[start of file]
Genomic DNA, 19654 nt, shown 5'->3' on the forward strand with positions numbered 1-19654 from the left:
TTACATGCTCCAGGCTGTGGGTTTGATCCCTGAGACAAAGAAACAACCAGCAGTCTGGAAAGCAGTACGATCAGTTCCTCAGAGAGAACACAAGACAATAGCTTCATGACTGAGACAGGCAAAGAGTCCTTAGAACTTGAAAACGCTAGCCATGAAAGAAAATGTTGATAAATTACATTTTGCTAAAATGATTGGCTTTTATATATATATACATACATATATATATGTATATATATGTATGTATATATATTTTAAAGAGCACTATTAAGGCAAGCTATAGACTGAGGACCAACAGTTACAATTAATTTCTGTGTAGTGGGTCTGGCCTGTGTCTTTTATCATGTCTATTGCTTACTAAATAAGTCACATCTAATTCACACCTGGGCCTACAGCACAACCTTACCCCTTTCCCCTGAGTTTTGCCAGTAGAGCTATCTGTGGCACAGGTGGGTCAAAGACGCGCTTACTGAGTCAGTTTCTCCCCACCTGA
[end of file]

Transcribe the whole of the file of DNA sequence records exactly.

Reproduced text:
Genomic DNA, 19654 nt, shown 5'->3' on the forward strand with positions numbered 1-19654 from the left:
TTACATGCTCCAGGCTGTGGGTTTGATCCCTGAGACAAAGAAACAACCAGCAGTCTGGAAAGCAGTACGATCAGTTCCTCAGAGAGAACACAAGACAATAGCTTCATGACTGAGACAGGCAAAGAGTCCTTAGAACTTGAAAACGCTAGCCATGAAAGAAAATGTTGATAAATTACATTTTGCTAAAATGATTGGCTTTTATATATATATACATACATATATATATGTATATATATGTATGTATATATATTTTAAAGAGCACTATTAAGGCAAGCTATAGACTGAGGACCAACAGTTACAATTAATTTCTGTGTAGTGGGTCTGGCCTGTGTCTTTTATCATGTCTATTGCTTACTAAATAAGTCACATCTAATTCACACCTGGGCCTACAGCACAACCTTACCCCTTTCCCCTGAGTTTTGCCAGTAGAGCTATCTGTGGCACAGGTGGGTCAAAGACGCGCTTACTGAGTCAGTTTCTCCCCACCTGA